We are now a good few weeks into the post-Brexit era and navigating our way through the changes and challenges this has brought to the food industry. The final months of the transition period were particularly busy for anyone concerned with the regulatory aspects of food labelling – making sure necessary changes were in place before the 30 December 2020 deadline so that products could continue to be sold throughout the EU. That work still isn’t quite finished yet but thankfully for those of you who only sell to the UK market there is a bit of breathing space until 2022 to get everything in order.
The monumental increase in label/artwork checking in the latter part of 2020 meant there was clearly not enough hours in the day to lose reviewing amended versions 2 or 3 or beyond, and so it was highly important to make sure everything was correct or that all of the necessary amendments had been identified at version 1. The way I generally approach this is to follow a four stage review process, which I thought might be useful to share with you.
- Is it the correct product/recipe?
- Is the information technically correct as per the regulations?
- Is the information consistent?
- Read it again through the eyes of a consumer.
Before you start, make sure you have set aside enough time to do the review adequately and get rid of any distractions. If you are going to spot mistakes then you need to concentrate.
You will know exactly what I mean here! You have literally spent months (or longer) developing your product and modifying the recipe to perfection, so by this stage you must be absolutely sure you are using the correct and final recipe to establish your ingredients list, allergens and nutrition information. A few quick sense checks here and there are useful too – for example, if you know you are adding 1% salt to your product – do the nutrition values match and is there at least 1g/100g salt declared?
This is the bit that understandably takes the longest. First, you need to be confident that you know which pieces of legislation apply to your product. You must check carefully that all the mandatory information is included and presented correctly as specified in the regulations. For example, in addition to the selling title, have you included a suitable legal name for the food such as a customary name or a sufficient descriptive name? Are the ingredients all declared is descending order by weight including the sub-ingredients of any compound raw materials? Have you highlighted every allergen in the ingredients list? Is the nutrition table in the correct format/order? Are you making any authorised nutrition or health claims – and does your product comply with the necessary conditions? If you happen to be making products that are sold under a retailer own brand then you will have the retailer’s labelling policies to consider as well.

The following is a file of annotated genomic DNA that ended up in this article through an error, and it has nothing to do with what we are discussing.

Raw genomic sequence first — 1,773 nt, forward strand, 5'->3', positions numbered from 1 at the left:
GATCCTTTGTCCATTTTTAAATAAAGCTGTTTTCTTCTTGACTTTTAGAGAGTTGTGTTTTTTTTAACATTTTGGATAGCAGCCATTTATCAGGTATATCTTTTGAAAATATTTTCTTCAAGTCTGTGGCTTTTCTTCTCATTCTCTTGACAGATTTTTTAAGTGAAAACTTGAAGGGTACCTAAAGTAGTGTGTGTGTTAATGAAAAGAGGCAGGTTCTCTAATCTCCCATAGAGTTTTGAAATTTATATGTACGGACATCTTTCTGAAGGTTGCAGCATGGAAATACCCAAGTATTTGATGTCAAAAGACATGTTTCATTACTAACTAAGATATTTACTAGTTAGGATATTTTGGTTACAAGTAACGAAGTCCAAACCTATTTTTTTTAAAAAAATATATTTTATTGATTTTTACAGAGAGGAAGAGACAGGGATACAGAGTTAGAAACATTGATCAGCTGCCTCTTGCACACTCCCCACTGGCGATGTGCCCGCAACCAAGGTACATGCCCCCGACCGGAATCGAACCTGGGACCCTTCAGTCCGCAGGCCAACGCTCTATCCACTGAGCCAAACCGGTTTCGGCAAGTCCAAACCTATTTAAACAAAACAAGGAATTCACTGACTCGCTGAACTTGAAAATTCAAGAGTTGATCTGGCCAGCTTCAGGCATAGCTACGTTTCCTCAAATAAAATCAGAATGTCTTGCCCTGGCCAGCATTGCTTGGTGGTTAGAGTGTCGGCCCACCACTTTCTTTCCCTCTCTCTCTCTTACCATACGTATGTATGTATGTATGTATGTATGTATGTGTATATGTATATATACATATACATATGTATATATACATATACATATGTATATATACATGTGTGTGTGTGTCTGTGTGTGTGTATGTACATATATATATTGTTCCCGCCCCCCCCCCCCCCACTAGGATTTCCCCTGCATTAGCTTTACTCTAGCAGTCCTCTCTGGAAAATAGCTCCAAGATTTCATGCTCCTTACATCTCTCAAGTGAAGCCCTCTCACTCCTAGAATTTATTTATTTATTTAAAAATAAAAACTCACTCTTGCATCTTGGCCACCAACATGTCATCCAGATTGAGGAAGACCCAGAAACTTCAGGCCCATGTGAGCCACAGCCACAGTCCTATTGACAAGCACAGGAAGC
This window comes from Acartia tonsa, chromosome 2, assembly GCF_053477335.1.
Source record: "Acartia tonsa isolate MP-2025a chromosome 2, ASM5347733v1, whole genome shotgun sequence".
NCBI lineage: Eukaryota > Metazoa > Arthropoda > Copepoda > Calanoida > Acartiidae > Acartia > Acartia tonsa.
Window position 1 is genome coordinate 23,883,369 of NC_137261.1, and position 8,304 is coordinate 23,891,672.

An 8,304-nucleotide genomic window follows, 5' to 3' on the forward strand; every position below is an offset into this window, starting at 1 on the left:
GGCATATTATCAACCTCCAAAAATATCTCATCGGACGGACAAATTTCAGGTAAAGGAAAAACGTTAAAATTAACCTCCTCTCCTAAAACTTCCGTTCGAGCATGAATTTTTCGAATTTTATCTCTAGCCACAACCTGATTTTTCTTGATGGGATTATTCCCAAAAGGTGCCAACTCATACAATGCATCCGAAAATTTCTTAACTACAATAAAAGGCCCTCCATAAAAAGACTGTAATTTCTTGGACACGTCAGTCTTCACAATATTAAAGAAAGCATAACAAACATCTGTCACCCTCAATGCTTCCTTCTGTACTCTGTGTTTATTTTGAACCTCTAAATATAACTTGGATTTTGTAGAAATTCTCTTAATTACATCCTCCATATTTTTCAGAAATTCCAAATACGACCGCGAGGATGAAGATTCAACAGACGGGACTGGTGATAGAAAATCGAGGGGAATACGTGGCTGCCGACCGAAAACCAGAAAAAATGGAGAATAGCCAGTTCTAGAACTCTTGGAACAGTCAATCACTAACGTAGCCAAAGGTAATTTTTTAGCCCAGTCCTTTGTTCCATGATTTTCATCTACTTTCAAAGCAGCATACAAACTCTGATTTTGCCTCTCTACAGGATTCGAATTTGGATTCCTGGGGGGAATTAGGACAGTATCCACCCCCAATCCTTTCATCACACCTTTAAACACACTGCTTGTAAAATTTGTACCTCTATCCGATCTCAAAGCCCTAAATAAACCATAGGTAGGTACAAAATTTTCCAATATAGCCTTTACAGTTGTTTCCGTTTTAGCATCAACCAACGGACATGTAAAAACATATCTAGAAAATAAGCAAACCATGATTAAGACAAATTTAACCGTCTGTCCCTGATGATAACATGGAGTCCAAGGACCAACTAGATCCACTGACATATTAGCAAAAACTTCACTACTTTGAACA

Consistency of the information on your artwork can mean two things. One, being consistent with the other products you already manufacture and sell – to convey your brand identity, and two, for consistency with other brands of the same or similar products. Compare to see if you are providing the same general information as the other brands and haven’t overlooked anything vital. Take care here though and don’t always assume that the other brands are 100% legal.
Finally, have a look at your new label from a consumer perspective. Absolutely no spelling mistakes! (Apparently, proof-reading backwards helps with this as it stops you from skimming the text – give it a go!). Is there anything that isn’t clear and might prompt consumer queries? Is photography realistic and representative of what will be inside the pack? Is the design eye catching and can consumers easily compare your product to something similar when they are walking down the shopping aisle? Is there enough contrast between the colour of the text versus the background and is the font type used clearly legible?
We’ve still got some time yet to get all our UK packaging compliant before October 2022, and I hope my hints might help make the process more structured for you whenever you are launching a new product or redesigning existing.
If you would prefer to outsource this important task, then don’t hesitate to contact a food regulatory/labelling expert who already does this crucial work day in and day out.
With over 20 years experience in ensuring regulatory compliance of food labels and specifications and carrying out nutrition analysis for back and front-of-pack labelling, AB Food Nutrition can review your product artwork and highlight anything that needs to change, suggesting ways you can amend so that you they meet the latest regulations and industry best practice. Contact Anne for a competitive quote today.